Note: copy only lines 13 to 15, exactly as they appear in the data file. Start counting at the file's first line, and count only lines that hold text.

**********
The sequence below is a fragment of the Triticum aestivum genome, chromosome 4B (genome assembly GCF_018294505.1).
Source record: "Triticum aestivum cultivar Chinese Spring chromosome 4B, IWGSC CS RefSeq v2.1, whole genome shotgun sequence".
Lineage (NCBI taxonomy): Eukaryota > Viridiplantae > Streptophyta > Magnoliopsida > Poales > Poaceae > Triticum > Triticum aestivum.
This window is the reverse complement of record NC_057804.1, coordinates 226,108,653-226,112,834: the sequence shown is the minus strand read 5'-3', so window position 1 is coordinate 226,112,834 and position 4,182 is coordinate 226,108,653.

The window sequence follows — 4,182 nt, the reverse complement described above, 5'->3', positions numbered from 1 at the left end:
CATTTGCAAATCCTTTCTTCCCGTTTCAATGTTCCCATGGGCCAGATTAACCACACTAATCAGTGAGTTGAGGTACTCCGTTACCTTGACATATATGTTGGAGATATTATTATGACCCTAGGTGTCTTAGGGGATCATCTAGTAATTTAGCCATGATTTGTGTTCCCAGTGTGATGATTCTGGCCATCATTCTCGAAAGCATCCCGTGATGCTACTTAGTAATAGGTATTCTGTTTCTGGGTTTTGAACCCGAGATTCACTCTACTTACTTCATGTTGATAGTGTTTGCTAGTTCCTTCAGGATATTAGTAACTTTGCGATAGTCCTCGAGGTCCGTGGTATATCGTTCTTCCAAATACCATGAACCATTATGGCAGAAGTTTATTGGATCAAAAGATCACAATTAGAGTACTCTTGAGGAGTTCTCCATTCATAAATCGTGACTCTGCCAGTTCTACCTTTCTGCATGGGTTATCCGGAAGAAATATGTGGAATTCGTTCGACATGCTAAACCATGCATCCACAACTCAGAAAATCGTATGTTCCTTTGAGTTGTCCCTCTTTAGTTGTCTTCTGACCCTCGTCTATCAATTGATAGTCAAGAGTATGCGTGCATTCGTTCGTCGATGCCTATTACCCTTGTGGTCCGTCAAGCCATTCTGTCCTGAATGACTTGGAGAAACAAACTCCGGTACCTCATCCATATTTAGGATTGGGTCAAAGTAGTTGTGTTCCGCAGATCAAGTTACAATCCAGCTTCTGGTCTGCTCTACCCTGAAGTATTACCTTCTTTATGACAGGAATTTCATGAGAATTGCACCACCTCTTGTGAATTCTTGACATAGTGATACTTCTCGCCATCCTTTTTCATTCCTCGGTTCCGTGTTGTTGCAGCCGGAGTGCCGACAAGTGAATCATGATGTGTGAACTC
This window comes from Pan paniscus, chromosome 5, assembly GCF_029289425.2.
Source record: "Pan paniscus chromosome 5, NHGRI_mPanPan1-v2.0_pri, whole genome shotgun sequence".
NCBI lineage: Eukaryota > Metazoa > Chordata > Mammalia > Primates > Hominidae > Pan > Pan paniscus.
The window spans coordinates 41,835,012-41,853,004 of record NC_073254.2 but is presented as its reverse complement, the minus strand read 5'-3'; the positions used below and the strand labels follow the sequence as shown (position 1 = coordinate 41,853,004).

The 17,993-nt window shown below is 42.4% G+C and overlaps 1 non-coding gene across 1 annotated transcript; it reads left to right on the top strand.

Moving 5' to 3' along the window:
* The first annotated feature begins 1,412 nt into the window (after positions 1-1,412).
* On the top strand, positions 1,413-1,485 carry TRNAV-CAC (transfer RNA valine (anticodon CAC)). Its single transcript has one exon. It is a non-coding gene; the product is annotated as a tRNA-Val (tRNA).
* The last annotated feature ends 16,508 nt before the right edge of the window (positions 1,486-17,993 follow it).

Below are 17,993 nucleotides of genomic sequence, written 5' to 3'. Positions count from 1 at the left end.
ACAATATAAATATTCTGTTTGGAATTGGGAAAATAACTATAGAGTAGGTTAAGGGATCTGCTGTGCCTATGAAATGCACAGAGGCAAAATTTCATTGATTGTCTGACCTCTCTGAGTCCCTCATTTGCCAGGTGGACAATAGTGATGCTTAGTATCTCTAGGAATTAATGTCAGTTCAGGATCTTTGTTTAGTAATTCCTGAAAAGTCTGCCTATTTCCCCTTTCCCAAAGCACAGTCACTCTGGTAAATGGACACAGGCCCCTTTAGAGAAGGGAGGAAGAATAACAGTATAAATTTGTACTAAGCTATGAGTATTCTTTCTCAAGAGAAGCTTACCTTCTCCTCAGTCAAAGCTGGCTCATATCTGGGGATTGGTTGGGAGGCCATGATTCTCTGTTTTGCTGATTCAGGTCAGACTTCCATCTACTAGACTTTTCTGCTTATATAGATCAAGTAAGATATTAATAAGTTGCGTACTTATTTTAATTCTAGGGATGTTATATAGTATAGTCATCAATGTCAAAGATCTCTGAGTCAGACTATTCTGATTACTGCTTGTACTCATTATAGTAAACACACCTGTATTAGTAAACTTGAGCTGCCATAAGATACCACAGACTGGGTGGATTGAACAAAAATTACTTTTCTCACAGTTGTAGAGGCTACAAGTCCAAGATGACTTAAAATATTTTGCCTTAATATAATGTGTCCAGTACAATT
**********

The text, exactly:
* The first annotated feature begins 1,412 nt into the window (after positions 1-1,412).
* On the top strand, positions 1,413-1,485 carry TRNAV-CAC (transfer RNA valine (anticodon CAC)). Its single transcript has one exon. It is a non-coding gene; the product is annotated as a tRNA-Val (tRNA).
* The last annotated feature ends 16,508 nt before the right edge of the window (positions 1,486-17,993 follow it).